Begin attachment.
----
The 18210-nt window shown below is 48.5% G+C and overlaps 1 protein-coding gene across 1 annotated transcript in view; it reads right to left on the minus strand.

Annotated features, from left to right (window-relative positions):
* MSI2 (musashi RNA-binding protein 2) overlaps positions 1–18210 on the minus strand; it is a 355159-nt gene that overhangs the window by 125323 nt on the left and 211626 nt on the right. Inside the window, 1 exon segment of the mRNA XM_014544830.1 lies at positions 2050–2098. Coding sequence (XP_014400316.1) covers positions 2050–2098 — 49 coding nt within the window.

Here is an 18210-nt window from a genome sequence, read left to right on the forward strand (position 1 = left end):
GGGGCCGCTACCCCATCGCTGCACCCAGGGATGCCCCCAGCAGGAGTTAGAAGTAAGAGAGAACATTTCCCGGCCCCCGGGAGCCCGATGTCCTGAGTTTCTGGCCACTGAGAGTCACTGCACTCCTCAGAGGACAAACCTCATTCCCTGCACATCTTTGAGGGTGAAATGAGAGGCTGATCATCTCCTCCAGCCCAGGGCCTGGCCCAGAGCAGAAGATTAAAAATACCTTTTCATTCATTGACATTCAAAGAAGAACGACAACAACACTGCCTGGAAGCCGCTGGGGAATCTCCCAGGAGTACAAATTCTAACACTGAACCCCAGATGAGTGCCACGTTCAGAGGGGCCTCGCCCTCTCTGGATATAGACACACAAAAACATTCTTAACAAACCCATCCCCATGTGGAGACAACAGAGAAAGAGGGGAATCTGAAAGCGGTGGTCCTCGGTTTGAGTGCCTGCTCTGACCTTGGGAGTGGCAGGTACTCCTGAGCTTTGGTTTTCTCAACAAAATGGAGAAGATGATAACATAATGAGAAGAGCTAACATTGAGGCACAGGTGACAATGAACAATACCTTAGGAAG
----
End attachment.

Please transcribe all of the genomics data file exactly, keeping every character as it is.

The 18210-nt window shown below is 48.5% G+C and overlaps 1 protein-coding gene across 1 annotated transcript in view; it reads right to left on the minus strand.

Annotated features, from left to right (window-relative positions):
* MSI2 (musashi RNA-binding protein 2) overlaps positions 1–18210 on the minus strand; it is a 355159-nt gene that overhangs the window by 125323 nt on the left and 211626 nt on the right. Inside the window, 1 exon segment of the mRNA XM_014544830.1 lies at positions 2050–2098. Coding sequence (XP_014400316.1) covers positions 2050–2098 — 49 coding nt within the window.

Here is an 18210-nt window from a genome sequence, read left to right on the forward strand (position 1 = left end):
GGGGCCGCTACCCCATCGCTGCACCCAGGGATGCCCCCAGCAGGAGTTAGAAGTAAGAGAGAACATTTCCCGGCCCCCGGGAGCCCGATGTCCTGAGTTTCTGGCCACTGAGAGTCACTGCACTCCTCAGAGGACAAACCTCATTCCCTGCACATCTTTGAGGGTGAAATGAGAGGCTGATCATCTCCTCCAGCCCAGGGCCTGGCCCAGAGCAGAAGATTAAAAATACCTTTTCATTCATTGACATTCAAAGAAGAACGACAACAACACTGCCTGGAAGCCGCTGGGGAATCTCCCAGGAGTACAAATTCTAACACTGAACCCCAGATGAGTGCCACGTTCAGAGGGGCCTCGCCCTCTCTGGATATAGACACACAAAAACATTCTTAACAAACCCATCCCCATGTGGAGACAACAGAGAAAGAGGGGAATCTGAAAGCGGTGGTCCTCGGTTTGAGTGCCTGCTCTGACCTTGGGAGTGGCAGGTACTCCTGAGCTTTGGTTTTCTCAACAAAATGGAGAAGATGATAACATAATGAGAAGAGCTAACATTGAGGCACAGGTGACAATGAACAATACCTTAGGAAG